Winter 2015

Integral Ecology

Work as Contemplation: On the Platonic Notion of Technê

D. C. Schindler

When we see technê, human work, as determined by reality precisely as true, good, and beautiful, the practice it entails brings man into contact with a whole universe of meaning that eventually involves man’s most determinative relationships.

Ecology on One’s Knees: Reading Laudato Si’

Mary Taylor

Read in a trinitarian key, Laudato si’ is a song, a hymn to the Creator God.

Reading Natural Hierarchy in a Trinitarian Key

Susan Waldstein

The different levels of natural beings express different aspects of God’s goodness and make possible an ordered whole in which lower parts serve higher parts and each part serves the whole.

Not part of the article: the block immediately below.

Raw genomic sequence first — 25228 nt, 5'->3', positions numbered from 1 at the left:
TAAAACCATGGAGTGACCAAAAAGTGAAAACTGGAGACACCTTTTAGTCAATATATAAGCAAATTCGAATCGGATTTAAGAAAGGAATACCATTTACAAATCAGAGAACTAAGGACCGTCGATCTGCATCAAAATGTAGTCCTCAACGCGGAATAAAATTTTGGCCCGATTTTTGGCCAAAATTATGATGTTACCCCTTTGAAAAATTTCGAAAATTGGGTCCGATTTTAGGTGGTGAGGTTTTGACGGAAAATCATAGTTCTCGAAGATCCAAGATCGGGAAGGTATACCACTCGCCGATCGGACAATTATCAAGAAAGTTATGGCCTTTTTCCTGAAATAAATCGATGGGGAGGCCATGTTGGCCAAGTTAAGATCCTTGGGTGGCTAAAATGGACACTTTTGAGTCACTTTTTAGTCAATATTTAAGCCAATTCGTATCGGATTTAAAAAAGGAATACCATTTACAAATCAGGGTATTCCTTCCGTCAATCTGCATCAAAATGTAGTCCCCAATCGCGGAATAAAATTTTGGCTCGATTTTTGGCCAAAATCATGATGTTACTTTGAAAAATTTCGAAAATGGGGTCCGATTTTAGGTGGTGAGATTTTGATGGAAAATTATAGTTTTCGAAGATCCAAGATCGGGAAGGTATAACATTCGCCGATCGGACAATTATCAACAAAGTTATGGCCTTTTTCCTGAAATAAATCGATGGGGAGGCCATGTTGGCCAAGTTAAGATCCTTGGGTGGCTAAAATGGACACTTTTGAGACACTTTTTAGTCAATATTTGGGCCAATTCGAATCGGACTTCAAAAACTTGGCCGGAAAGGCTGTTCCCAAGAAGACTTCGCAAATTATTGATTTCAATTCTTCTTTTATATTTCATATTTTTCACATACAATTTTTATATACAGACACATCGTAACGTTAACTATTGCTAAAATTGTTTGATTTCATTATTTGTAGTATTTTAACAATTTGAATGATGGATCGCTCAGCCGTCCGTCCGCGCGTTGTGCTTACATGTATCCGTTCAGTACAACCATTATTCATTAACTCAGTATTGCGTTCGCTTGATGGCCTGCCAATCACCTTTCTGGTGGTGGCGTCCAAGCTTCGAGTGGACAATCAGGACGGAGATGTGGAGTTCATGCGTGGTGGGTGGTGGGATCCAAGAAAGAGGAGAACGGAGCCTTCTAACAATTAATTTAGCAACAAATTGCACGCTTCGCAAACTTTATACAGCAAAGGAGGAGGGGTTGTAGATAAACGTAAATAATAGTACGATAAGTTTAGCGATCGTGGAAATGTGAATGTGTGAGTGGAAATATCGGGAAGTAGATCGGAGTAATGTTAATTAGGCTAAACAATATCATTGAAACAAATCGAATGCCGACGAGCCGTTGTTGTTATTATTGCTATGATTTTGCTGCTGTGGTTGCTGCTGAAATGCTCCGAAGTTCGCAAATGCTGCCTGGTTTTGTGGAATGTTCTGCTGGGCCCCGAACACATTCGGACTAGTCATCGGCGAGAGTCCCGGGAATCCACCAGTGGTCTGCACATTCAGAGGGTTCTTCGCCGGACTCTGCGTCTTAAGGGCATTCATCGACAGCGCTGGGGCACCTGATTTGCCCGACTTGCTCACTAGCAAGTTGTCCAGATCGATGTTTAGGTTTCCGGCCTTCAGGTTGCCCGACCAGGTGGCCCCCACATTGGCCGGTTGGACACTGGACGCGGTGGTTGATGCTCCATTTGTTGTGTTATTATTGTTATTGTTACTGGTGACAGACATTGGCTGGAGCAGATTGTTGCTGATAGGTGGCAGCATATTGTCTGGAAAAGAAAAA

Economics, Ecology, and Our Common Home: The Limits of a Preference-based Approach to Human Behavior

Patrick Fleming

We cede too much ground—we lose too much that is necessarily human—when we pretend that we can study the economy solely as a way to allocate scarce means, without a discussion of ends.

Seeing with Christ in a Culture of Power

Christine Myers

Seeking the truth calls for a contemplative stance attentive to the whole.